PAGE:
In the fundraising/development world there has long been a feeling of distrust towards the communication/PR folks. And after all these years of working with fundraisers, I believe the reason is that we just haven’t spent time trying to understand each others’ gifts.
Major gift teams need great communications teams to really do their job well. If you think about it, most of an MGO’s time is spent either informing donors as to how their gifts are making a difference or cultivating donors on the next big project they would like them to fund.
That calls for great stories, inspiring vision put to paper or video and proper communication of the impact that the project or program will have.
This is why communications and public relations are so important.
Communications can also help you steward a donor in ways you might not have thought about.
Recently I was working with an MGO who had just secured a seven-figure gift from a donor to help create and install a large public sculpture. With the help of the communications/public-relations team, we put together a publicity strategy that would highlight not only the donor, but also the significance of the sculpture for the city as well as the art world.
When this was presented to the donor, he was overwhelmed by the thought and planning that had gone into it. The communication not only emphasized the impact of the gift, but also what it meant to the city’s art community.
That combined effort was the result of having a great relationship between the major gifts and communications teams.
Unfortunately, I’ve also seen these two teams often collide. I was working with a team of MGO’s at a non-profit whose communication team had just sent over a series of proposals to be used with donors for soliciting gifts. To put it bluntly, these proposals were awful. There was no vision or heart, nothing about the impact the project would make, no budgets…it was basically a fluff piece.
I asked the MGO’s how this happened. They told me that no one from communications had ever sat down with development to get an understanding of what the donors might need to see from a proposal that would inspire them to give. They basically interviewed the program people, by-passed development and wrote a proposal for funding a project that no one in his right mind would ever fund.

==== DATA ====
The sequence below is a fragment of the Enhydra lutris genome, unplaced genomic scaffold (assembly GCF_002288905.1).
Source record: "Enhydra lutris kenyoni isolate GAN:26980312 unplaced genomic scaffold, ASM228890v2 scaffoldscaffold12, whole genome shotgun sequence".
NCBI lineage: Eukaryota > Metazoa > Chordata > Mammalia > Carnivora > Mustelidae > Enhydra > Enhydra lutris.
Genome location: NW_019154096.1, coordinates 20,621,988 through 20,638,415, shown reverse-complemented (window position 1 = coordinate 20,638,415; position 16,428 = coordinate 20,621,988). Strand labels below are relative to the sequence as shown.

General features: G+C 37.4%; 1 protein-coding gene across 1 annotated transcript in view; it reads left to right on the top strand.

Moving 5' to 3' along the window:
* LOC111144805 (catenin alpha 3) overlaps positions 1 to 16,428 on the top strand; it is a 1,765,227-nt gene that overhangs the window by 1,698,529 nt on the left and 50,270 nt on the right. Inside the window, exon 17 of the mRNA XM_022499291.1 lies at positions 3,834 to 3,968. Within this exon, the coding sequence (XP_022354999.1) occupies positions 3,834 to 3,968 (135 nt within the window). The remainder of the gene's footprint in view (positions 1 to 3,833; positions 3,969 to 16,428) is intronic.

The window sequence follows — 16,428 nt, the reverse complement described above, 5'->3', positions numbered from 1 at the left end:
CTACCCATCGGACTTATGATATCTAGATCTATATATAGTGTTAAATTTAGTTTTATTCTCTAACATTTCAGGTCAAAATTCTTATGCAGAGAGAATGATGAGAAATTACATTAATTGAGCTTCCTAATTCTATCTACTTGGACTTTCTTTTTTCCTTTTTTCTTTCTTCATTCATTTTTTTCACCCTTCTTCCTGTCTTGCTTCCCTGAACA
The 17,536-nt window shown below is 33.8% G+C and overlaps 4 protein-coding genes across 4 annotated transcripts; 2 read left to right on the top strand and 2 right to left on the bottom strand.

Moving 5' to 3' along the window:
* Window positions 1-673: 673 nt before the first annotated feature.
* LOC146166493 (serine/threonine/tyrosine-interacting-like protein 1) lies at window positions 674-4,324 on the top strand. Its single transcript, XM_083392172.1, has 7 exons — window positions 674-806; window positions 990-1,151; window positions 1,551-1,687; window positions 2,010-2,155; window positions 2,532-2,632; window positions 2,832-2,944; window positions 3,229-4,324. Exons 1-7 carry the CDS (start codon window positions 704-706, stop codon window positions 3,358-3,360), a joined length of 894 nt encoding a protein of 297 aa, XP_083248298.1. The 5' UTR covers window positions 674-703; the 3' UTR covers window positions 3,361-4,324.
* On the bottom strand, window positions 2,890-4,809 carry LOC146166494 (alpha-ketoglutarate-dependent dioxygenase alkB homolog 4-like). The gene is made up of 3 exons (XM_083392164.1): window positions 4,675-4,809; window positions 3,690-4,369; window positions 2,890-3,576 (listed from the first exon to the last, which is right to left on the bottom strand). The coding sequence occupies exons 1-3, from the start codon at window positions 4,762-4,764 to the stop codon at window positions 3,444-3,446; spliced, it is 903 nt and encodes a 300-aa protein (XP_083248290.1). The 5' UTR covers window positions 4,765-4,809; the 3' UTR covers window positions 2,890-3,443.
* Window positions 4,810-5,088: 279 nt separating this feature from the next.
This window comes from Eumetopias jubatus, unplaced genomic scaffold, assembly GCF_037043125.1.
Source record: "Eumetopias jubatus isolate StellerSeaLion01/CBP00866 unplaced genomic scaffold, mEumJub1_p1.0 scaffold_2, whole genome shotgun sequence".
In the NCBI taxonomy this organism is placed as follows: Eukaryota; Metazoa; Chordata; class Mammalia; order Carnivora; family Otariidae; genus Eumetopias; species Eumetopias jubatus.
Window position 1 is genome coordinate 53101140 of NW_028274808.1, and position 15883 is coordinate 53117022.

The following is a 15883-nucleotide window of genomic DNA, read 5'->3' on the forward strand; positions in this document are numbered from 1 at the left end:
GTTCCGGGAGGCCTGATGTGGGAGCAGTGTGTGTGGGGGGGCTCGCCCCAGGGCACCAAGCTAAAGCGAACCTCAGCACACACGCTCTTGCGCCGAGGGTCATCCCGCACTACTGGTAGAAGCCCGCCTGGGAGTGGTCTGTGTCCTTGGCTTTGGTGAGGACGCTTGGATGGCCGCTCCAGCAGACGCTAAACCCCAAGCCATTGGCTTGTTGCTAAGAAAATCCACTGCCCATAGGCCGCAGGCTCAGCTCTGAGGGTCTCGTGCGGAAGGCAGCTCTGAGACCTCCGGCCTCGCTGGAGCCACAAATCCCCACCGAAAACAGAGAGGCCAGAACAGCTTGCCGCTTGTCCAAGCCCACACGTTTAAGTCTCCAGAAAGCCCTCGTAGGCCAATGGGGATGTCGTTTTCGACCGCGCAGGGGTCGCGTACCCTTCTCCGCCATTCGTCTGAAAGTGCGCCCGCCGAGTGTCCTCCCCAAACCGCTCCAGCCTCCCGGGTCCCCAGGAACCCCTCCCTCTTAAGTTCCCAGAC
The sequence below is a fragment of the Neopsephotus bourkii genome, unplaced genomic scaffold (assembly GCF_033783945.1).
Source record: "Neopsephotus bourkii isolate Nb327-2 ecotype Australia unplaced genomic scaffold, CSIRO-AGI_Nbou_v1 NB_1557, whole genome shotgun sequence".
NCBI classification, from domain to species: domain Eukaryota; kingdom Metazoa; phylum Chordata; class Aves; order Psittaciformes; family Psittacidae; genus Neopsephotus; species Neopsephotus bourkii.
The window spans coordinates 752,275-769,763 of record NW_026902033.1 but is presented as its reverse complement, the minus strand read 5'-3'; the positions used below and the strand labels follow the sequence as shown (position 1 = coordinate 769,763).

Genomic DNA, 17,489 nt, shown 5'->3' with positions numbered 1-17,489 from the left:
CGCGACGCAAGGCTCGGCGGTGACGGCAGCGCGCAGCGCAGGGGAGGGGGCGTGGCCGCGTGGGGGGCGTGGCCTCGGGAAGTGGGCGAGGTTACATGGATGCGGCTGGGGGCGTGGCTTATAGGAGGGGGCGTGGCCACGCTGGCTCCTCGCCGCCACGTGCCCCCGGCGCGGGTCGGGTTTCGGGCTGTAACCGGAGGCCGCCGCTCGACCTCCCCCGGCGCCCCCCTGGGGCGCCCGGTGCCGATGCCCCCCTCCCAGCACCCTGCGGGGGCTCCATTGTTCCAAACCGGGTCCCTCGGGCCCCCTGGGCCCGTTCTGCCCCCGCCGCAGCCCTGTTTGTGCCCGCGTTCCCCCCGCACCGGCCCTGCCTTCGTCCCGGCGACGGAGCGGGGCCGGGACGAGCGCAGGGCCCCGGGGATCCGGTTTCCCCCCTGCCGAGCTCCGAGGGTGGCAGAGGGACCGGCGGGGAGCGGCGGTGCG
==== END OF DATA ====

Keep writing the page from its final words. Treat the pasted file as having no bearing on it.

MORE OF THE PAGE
You wouldn’t believe the venom that was spewing out of the mouths of the MGO’s. Years of mistrust and resentment had developed with the communication team so that no one ever spoke to each other.
This resulted in proposals that development always had to re-write, which left the communications team angry that development was never satisfied. But instead of getting together and talking about it…they just continued this crazy cycle.
And this had been going on for years.
Can you say, “bad management”?
In this case, we had to pull the old, “let’s go out and have a meal together” tactic. I know it sounds funny, but I’ve found this to work quite well. The idea is to get folks to come together in an informal way. A great way to do this is to go out together for a meal or coffee. (BTW, it doesn’t have to be a meal or coffee, but it has to take place outside of the office, and in a location that fosters informal conversation – you could even go outside and take a walk.) Find a place where folks can get to know each other and begin to see the other person in a new light.
I’m not saying it’s the answer to all your internal communications problems, but it’s a start in getting the conversation going in the right direction. I remember my boss using this technique all the time and it really worked. Whenever two groups of people were not talking, he’d take us out somewhere and I’m telling you, it put everyone on the road to engagement and problem solving.
It all starts by taking the time to understand one another. If you can do that, you can have greater empathy and learn to respect each other’s responsibilities and gifts.
Remember, we all need each other.